In the winter of 1984, two of the three highest ranking Communist Party officials in China, CCP General Secretary Hu Yaobang and Premier Zhao Ziyang, appeared in public for the very first time wearing not their traditional Mao jackets but Western-style suits and ties. It was a fashion statement that spoke volumes about China’s desire to join the modern world.
Later in that same year, Hu Yaobang publicly praised the superior hygienic qualities of Western eating utensils, knives, forks, and spoons, compared with China’s traditional chopsticks.
In the rush of globalization fever that spread through China in the mid-1980s, a number of Western intellectual icons, from free-market guru Milton Friedman to the “futurologist” Alvin Toffler to the political scientist Samuel Huntington, made well publicized lecture tours in China. Speaking on major college and university campuses, they drew standing-room-only crowds.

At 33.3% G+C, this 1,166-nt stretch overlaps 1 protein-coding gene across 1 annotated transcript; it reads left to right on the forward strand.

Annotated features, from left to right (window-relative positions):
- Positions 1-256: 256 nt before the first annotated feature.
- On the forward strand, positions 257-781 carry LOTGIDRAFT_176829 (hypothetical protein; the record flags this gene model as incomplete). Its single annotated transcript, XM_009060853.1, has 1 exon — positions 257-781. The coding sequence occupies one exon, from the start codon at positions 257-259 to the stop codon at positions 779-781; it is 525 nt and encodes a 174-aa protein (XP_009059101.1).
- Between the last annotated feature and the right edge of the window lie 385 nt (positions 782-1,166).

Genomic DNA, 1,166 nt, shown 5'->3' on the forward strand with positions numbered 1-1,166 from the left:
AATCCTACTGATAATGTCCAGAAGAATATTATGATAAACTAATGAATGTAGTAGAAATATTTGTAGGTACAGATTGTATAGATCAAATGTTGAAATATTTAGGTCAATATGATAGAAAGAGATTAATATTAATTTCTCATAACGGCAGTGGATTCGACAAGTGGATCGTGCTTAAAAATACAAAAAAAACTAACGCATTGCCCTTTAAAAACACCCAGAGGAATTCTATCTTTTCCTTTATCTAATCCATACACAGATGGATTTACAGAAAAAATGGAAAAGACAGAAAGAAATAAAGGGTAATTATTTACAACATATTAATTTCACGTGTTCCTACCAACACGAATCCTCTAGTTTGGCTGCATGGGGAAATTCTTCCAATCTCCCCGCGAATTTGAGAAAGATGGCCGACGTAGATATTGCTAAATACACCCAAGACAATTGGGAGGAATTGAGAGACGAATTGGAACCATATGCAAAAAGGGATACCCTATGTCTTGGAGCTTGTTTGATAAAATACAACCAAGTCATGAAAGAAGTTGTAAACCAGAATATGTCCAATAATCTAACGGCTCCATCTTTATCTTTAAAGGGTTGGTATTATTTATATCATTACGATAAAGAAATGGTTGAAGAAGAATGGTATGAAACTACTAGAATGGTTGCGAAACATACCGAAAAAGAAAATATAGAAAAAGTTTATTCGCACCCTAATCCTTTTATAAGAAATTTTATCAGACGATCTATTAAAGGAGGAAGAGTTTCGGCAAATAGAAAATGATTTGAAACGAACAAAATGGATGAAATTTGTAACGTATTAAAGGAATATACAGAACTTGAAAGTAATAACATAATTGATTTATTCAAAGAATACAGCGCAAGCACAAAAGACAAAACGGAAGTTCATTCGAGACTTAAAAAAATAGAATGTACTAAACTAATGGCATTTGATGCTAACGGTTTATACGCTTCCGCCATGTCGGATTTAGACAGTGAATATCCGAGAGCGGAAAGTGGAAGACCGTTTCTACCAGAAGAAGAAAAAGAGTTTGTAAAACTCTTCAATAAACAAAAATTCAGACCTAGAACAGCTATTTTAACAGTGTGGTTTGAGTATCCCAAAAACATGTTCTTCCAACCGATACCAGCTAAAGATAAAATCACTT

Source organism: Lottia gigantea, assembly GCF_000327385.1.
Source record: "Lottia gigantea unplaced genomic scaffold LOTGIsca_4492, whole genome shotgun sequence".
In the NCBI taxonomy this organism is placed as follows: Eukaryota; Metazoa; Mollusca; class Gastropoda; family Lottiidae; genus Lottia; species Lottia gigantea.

New Avant-garde Art Forms
The mid-’80s also witnessed a profusion of new avant-garde art forms, art forms which, just a few years earlier, would have been condemned for their bourgeois decadence.
Modernist painters now held public exhibitions of their work, and foreign films enjoyed a certain exotic cachet among Chinese college students. Even the glossy propaganda magazine Beijing Review began to change with the times. In 1984, it published a rather daring series of photographs of semi-nude female sculptures.
The Rise of New Social Problems
As China shifted toward a more open, individualistic, and outward-looking economy and society, growing pains were inevitable.
Although the country’s economic growth rate increased dramatically in the 1980s, averaging almost 9 percent annually, an uneven, patchwork of partial policy reforms and half-reforms generated a number of new social problems and fault lines in society.
Prostitution, which had been stamped out completely in the early 1950s, began to flourish again in the go-go atmosphere of the mid-’80s. Drug trafficking also increased in this period.
For the first time since the founding of the PRC in 1949, the country was also beginning to experience a significant rise in levels of income inequality, as some people took maximum advantage of new opportunities for economic entrepreneurship, while others remained rooted in fixed-wage state employment.
Learn more about China’s changing economic landscape.